The earliest form of the Bevis saga, Beuve de Hantone (also cited as Beuves de Hanstone), appeared in France during the twelfth century, and from there the story spread throughout Europe and the British Isles. At least six versions of the tale are extant in Italy, where the hero is called Bovo. It was also refashioned for audiences in Germany, Scandinavia, Ireland, and Wales. Scholars generally agree that the English Bevis is based on the Anglo-Norman Boeve de Haumtone, probably composed around 1200. To his original source, the English poet added three important episodes: the hero's clash with a group of Saracen warriors on Christmas Day, his struggle against the dragon of Cologne, and the pitched battle between Bevis and the citizens of London.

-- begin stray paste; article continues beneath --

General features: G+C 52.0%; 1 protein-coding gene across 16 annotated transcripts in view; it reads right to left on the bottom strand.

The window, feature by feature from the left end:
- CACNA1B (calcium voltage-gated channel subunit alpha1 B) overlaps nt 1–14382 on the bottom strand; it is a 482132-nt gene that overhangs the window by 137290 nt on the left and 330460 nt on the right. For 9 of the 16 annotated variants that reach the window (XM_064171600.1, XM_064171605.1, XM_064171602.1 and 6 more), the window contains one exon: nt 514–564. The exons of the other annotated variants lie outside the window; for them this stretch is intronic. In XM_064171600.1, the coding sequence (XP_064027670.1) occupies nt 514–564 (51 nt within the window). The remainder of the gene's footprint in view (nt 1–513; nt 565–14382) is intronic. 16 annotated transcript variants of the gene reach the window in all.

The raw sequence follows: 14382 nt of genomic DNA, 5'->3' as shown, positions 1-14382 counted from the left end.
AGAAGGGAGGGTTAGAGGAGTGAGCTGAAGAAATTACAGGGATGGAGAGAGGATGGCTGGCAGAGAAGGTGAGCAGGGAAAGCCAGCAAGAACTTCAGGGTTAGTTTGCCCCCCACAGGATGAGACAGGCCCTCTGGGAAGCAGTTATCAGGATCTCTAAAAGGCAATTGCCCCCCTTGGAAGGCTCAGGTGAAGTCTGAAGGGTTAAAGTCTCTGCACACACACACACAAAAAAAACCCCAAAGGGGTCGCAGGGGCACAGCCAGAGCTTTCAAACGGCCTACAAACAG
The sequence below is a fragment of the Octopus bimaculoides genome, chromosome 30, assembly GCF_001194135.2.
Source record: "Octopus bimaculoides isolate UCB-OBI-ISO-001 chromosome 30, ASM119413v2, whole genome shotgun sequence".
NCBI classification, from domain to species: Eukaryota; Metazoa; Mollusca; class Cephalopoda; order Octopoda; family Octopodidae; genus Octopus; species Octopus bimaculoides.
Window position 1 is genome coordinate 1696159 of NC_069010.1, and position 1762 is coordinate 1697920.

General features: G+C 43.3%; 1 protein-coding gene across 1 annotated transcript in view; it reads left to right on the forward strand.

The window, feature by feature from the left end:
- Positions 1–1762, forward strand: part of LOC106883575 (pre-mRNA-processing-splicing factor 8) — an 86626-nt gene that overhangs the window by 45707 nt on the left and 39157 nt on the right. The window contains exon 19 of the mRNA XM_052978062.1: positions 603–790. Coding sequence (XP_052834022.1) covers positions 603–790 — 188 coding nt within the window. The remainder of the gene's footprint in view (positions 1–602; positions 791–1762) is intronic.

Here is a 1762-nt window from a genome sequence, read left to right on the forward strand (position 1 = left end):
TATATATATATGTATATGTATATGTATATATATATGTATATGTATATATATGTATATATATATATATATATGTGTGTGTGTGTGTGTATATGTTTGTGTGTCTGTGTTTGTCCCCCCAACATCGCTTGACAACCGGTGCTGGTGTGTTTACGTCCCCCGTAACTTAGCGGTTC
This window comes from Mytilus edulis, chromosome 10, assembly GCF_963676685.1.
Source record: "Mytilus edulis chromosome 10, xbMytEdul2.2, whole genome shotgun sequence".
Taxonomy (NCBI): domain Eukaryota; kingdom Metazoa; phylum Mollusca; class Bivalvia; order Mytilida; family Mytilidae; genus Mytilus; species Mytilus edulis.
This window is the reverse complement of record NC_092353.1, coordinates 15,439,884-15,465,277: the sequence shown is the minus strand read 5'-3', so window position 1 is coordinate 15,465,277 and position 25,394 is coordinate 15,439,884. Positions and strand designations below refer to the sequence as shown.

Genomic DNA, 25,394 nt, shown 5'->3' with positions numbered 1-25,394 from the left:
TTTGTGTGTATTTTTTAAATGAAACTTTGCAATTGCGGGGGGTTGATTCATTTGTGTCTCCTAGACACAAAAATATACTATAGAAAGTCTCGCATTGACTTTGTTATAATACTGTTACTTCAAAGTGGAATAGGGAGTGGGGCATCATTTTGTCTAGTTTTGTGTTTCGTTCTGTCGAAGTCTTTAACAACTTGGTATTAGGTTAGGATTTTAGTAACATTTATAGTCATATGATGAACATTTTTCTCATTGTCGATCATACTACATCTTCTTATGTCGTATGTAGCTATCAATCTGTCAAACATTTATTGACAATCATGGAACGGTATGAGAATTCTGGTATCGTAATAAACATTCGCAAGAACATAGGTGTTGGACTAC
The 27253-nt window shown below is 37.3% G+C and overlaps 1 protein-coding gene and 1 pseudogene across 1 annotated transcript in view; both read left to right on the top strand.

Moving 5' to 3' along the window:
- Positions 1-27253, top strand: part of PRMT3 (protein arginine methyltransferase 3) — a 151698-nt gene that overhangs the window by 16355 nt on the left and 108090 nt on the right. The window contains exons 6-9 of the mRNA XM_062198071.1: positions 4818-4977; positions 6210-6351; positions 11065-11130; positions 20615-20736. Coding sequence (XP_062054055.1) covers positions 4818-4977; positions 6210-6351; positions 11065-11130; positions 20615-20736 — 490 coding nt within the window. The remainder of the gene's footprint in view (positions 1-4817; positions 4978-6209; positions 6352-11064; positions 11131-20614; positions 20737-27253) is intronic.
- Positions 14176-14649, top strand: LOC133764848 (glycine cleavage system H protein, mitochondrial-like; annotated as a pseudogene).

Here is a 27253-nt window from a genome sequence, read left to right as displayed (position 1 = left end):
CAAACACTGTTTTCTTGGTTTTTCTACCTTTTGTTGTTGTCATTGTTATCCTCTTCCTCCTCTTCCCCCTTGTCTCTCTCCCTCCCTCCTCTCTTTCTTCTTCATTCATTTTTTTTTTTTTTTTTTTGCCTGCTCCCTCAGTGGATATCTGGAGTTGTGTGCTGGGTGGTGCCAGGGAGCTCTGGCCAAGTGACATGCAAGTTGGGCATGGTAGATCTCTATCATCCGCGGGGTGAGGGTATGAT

Many of the narrative elements in Bevis of Hampton are based on motifs found in folk tales, legends, and other romances, particularly the commonplace fable of the young hero who, driven into exile, wins fame in foreign lands and returns home to reclaim his patrimony and carry on the noble name of his family. Bevis is the son of the earl of Southampton, who late in life marries a woman who despises him. She has him murdered, marries the man who killed him, and sells their son into slavery. Bevis becomes part of the pagan household of the King of Armenia, whose daughter Josian falls deeply in love with him—though Bevis will have nothing to do with her until she converts to Christianity. Over the following years, Bevis engages in a series of perilous adventures, including conflicts with Saracens, giants, lions, and a dragon; he is also imprisoned for an extended period, returns to England to kill his father's murderer and witness his mother's death, and repeatedly endures the treachery of trusted aides and allies. Eventually, after Josian has been forced into two hateful marriages, she and Bevis are wed, and she gives birth to twin boys. In the concluding portion of the poem, Bevis and his sons become involved in a bitter civil dispute in England, narrowly winning a stunning victory over a mob of misguided London citizens.